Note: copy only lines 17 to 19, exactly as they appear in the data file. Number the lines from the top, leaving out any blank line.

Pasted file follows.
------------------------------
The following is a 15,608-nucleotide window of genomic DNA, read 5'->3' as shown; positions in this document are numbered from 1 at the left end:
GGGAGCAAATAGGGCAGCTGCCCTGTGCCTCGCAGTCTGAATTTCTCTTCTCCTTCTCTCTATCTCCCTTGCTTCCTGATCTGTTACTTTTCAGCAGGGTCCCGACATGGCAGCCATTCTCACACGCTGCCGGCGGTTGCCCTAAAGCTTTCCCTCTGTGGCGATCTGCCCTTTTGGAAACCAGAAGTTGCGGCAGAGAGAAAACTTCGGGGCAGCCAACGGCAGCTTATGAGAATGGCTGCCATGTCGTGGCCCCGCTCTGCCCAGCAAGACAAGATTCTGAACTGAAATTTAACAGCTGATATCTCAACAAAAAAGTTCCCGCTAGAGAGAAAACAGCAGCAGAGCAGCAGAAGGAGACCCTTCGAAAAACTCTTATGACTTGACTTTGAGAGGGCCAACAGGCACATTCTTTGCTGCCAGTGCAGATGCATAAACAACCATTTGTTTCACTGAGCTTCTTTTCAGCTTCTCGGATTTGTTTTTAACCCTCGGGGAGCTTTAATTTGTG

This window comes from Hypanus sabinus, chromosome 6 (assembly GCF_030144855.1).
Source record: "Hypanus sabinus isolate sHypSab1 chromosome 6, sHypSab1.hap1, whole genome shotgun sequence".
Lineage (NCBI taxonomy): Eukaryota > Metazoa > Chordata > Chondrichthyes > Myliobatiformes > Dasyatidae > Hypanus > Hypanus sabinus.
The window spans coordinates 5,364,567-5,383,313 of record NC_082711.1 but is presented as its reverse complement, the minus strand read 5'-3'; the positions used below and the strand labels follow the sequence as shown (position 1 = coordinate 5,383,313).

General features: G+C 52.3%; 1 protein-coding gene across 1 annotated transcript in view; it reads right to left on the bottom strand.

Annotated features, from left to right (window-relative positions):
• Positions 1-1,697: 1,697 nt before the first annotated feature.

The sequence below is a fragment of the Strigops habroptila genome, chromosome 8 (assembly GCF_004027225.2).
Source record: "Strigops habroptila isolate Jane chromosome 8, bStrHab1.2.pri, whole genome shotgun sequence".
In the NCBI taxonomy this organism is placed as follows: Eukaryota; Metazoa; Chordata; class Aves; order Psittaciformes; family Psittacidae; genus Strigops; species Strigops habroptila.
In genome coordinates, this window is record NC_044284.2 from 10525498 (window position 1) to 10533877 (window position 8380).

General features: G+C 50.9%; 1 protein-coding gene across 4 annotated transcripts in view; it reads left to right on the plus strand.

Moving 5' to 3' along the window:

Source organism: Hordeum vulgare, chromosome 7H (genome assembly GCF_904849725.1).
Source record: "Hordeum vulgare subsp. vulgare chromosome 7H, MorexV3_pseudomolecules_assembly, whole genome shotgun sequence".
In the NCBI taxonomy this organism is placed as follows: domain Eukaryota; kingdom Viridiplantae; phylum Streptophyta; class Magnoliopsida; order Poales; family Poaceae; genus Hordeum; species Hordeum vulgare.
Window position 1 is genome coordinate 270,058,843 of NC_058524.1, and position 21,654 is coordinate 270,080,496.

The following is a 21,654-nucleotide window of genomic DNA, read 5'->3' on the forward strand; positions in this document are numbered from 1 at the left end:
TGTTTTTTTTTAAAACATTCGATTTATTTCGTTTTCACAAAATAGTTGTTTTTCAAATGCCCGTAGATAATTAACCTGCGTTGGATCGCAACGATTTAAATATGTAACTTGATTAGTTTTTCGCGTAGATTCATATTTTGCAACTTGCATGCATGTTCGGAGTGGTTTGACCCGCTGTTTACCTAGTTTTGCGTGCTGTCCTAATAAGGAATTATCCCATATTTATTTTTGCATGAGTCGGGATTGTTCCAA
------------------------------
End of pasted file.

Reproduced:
Source record: "Hordeum vulgare subsp. vulgare chromosome 7H, MorexV3_pseudomolecules_assembly, whole genome shotgun sequence".
In the NCBI taxonomy this organism is placed as follows: domain Eukaryota; kingdom Viridiplantae; phylum Streptophyta; class Magnoliopsida; order Poales; family Poaceae; genus Hordeum; species Hordeum vulgare.
Window position 1 is genome coordinate 270,058,843 of NC_058524.1, and position 21,654 is coordinate 270,080,496.